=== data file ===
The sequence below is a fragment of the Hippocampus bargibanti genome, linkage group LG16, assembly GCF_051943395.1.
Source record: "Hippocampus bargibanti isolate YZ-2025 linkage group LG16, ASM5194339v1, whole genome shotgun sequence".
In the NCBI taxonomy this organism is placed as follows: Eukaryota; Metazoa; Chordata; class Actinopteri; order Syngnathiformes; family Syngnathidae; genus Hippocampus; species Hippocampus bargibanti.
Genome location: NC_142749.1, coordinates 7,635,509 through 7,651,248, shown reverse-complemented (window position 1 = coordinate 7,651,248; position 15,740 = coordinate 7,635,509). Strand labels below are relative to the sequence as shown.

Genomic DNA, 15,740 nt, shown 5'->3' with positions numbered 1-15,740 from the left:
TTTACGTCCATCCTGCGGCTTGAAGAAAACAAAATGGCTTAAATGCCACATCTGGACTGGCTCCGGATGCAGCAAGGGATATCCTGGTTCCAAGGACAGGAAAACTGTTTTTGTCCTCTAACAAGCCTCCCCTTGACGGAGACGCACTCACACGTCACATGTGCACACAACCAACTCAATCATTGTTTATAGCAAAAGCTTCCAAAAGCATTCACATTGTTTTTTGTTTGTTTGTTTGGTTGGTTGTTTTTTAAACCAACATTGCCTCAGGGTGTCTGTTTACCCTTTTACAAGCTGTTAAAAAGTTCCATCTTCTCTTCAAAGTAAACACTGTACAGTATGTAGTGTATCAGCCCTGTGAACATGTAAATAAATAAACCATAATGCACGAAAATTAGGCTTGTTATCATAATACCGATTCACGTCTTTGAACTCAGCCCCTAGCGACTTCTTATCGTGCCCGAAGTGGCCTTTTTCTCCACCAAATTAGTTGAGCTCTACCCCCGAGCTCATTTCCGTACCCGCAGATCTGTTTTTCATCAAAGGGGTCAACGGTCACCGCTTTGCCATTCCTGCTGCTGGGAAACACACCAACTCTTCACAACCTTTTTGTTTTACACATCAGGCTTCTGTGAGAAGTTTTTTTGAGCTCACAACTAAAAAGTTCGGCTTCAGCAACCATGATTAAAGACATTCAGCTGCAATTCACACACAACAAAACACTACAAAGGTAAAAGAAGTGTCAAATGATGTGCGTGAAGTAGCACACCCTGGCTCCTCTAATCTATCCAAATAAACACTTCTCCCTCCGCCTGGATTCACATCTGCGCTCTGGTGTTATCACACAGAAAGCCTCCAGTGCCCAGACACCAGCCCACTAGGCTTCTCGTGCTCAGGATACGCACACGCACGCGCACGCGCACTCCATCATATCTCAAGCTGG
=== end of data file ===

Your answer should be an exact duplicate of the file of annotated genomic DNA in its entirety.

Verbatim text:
The sequence below is a fragment of the Hippocampus bargibanti genome, linkage group LG16, assembly GCF_051943395.1.
Source record: "Hippocampus bargibanti isolate YZ-2025 linkage group LG16, ASM5194339v1, whole genome shotgun sequence".
In the NCBI taxonomy this organism is placed as follows: Eukaryota; Metazoa; Chordata; class Actinopteri; order Syngnathiformes; family Syngnathidae; genus Hippocampus; species Hippocampus bargibanti.
Genome location: NC_142749.1, coordinates 7,635,509 through 7,651,248, shown reverse-complemented (window position 1 = coordinate 7,651,248; position 15,740 = coordinate 7,635,509). Strand labels below are relative to the sequence as shown.

Genomic DNA, 15,740 nt, shown 5'->3' with positions numbered 1-15,740 from the left:
TTTACGTCCATCCTGCGGCTTGAAGAAAACAAAATGGCTTAAATGCCACATCTGGACTGGCTCCGGATGCAGCAAGGGATATCCTGGTTCCAAGGACAGGAAAACTGTTTTTGTCCTCTAACAAGCCTCCCCTTGACGGAGACGCACTCACACGTCACATGTGCACACAACCAACTCAATCATTGTTTATAGCAAAAGCTTCCAAAAGCATTCACATTGTTTTTTGTTTGTTTGTTTGGTTGGTTGTTTTTTAAACCAACATTGCCTCAGGGTGTCTGTTTACCCTTTTACAAGCTGTTAAAAAGTTCCATCTTCTCTTCAAAGTAAACACTGTACAGTATGTAGTGTATCAGCCCTGTGAACATGTAAATAAATAAACCATAATGCACGAAAATTAGGCTTGTTATCATAATACCGATTCACGTCTTTGAACTCAGCCCCTAGCGACTTCTTATCGTGCCCGAAGTGGCCTTTTTCTCCACCAAATTAGTTGAGCTCTACCCCCGAGCTCATTTCCGTACCCGCAGATCTGTTTTTCATCAAAGGGGTCAACGGTCACCGCTTTGCCATTCCTGCTGCTGGGAAACACACCAACTCTTCACAACCTTTTTGTTTTACACATCAGGCTTCTGTGAGAAGTTTTTTTGAGCTCACAACTAAAAAGTTCGGCTTCAGCAACCATGATTAAAGACATTCAGCTGCAATTCACACACAACAAAACACTACAAAGGTAAAAGAAGTGTCAAATGATGTGCGTGAAGTAGCACACCCTGGCTCCTCTAATCTATCCAAATAAACACTTCTCCCTCCGCCTGGATTCACATCTGCGCTCTGGTGTTATCACACAGAAAGCCTCCAGTGCCCAGACACCAGCCCACTAGGCTTCTCGTGCTCAGGATACGCACACGCACGCGCACGCGCACTCCATCATATCTCAAGCTGG